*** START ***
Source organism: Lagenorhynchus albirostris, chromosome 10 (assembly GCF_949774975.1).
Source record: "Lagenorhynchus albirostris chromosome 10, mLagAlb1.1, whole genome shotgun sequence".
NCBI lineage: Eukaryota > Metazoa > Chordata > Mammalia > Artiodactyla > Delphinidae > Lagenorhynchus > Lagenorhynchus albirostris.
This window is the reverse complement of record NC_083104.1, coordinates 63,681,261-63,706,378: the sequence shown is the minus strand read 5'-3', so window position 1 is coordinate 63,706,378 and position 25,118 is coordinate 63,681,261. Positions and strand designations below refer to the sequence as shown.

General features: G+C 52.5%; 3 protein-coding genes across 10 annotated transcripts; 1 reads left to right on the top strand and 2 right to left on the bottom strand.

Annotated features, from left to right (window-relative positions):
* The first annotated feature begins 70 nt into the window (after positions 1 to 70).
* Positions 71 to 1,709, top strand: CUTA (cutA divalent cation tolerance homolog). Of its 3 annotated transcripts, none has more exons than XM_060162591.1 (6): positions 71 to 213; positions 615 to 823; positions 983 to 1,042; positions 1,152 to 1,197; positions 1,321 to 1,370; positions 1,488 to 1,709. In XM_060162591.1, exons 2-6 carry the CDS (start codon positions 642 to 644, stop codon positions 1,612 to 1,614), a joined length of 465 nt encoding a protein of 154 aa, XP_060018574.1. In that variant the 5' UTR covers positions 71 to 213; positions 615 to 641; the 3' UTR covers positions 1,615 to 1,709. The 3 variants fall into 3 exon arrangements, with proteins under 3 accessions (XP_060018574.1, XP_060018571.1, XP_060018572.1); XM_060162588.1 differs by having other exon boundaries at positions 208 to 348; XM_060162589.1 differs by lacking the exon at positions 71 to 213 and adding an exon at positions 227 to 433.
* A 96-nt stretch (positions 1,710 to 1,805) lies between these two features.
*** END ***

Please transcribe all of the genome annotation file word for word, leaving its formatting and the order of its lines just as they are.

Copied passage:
Source organism: Lagenorhynchus albirostris, chromosome 10 (assembly GCF_949774975.1).
Source record: "Lagenorhynchus albirostris chromosome 10, mLagAlb1.1, whole genome shotgun sequence".
NCBI lineage: Eukaryota > Metazoa > Chordata > Mammalia > Artiodactyla > Delphinidae > Lagenorhynchus > Lagenorhynchus albirostris.
This window is the reverse complement of record NC_083104.1, coordinates 63,681,261-63,706,378: the sequence shown is the minus strand read 5'-3', so window position 1 is coordinate 63,706,378 and position 25,118 is coordinate 63,681,261. Positions and strand designations below refer to the sequence as shown.

General features: G+C 52.5%; 3 protein-coding genes across 10 annotated transcripts; 1 reads left to right on the top strand and 2 right to left on the bottom strand.

Annotated features, from left to right (window-relative positions):
* The first annotated feature begins 70 nt into the window (after positions 1 to 70).
* Positions 71 to 1,709, top strand: CUTA (cutA divalent cation tolerance homolog). Of its 3 annotated transcripts, none has more exons than XM_060162591.1 (6): positions 71 to 213; positions 615 to 823; positions 983 to 1,042; positions 1,152 to 1,197; positions 1,321 to 1,370; positions 1,488 to 1,709. In XM_060162591.1, exons 2-6 carry the CDS (start codon positions 642 to 644, stop codon positions 1,612 to 1,614), a joined length of 465 nt encoding a protein of 154 aa, XP_060018574.1. In that variant the 5' UTR covers positions 71 to 213; positions 615 to 641; the 3' UTR covers positions 1,615 to 1,709. The 3 variants fall into 3 exon arrangements, with proteins under 3 accessions (XP_060018574.1, XP_060018571.1, XP_060018572.1); XM_060162588.1 differs by having other exon boundaries at positions 208 to 348; XM_060162589.1 differs by lacking the exon at positions 71 to 213 and adding an exon at positions 227 to 433.
* A 96-nt stretch (positions 1,710 to 1,805) lies between these two features.